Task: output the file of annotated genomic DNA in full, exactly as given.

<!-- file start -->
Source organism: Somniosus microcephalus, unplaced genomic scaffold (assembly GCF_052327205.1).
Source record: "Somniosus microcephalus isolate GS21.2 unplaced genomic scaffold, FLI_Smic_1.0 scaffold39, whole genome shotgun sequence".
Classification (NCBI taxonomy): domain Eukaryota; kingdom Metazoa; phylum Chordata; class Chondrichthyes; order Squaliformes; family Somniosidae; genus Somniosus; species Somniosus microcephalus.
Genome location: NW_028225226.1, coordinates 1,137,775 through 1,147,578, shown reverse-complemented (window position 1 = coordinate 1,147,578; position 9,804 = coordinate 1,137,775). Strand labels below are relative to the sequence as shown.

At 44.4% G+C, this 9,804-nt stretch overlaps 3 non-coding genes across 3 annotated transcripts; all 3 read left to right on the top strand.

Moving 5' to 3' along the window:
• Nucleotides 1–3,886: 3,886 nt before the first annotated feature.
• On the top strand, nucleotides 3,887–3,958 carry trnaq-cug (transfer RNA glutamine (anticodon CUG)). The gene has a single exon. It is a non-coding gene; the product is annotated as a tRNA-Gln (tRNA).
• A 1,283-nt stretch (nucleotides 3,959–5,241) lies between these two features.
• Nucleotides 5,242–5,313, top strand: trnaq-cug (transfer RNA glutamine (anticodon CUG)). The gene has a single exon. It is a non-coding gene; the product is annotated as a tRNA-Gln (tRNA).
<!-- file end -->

Source organism: Somniosus microcephalus, unplaced genomic scaffold (assembly GCF_052327205.1).
Source record: "Somniosus microcephalus isolate GS21.2 unplaced genomic scaffold, FLI_Smic_1.0 scaffold39, whole genome shotgun sequence".
Classification (NCBI taxonomy): domain Eukaryota; kingdom Metazoa; phylum Chordata; class Chondrichthyes; order Squaliformes; family Somniosidae; genus Somniosus; species Somniosus microcephalus.
Genome location: NW_028225226.1, coordinates 1,137,775 through 1,147,578, shown reverse-complemented (window position 1 = coordinate 1,147,578; position 9,804 = coordinate 1,137,775). Strand labels below are relative to the sequence as shown.

At 44.4% G+C, this 9,804-nt stretch overlaps 3 non-coding genes across 3 annotated transcripts; all 3 read left to right on the top strand.

Moving 5' to 3' along the window:
• Nucleotides 1–3,886: 3,886 nt before the first annotated feature.
• On the top strand, nucleotides 3,887–3,958 carry trnaq-cug (transfer RNA glutamine (anticodon CUG)). The gene has a single exon. It is a non-coding gene; the product is annotated as a tRNA-Gln (tRNA).
• A 1,283-nt stretch (nucleotides 3,959–5,241) lies between these two features.
• Nucleotides 5,242–5,313, top strand: trnaq-cug (transfer RNA glutamine (anticodon CUG)). The gene has a single exon. It is a non-coding gene; the product is annotated as a tRNA-Gln (tRNA).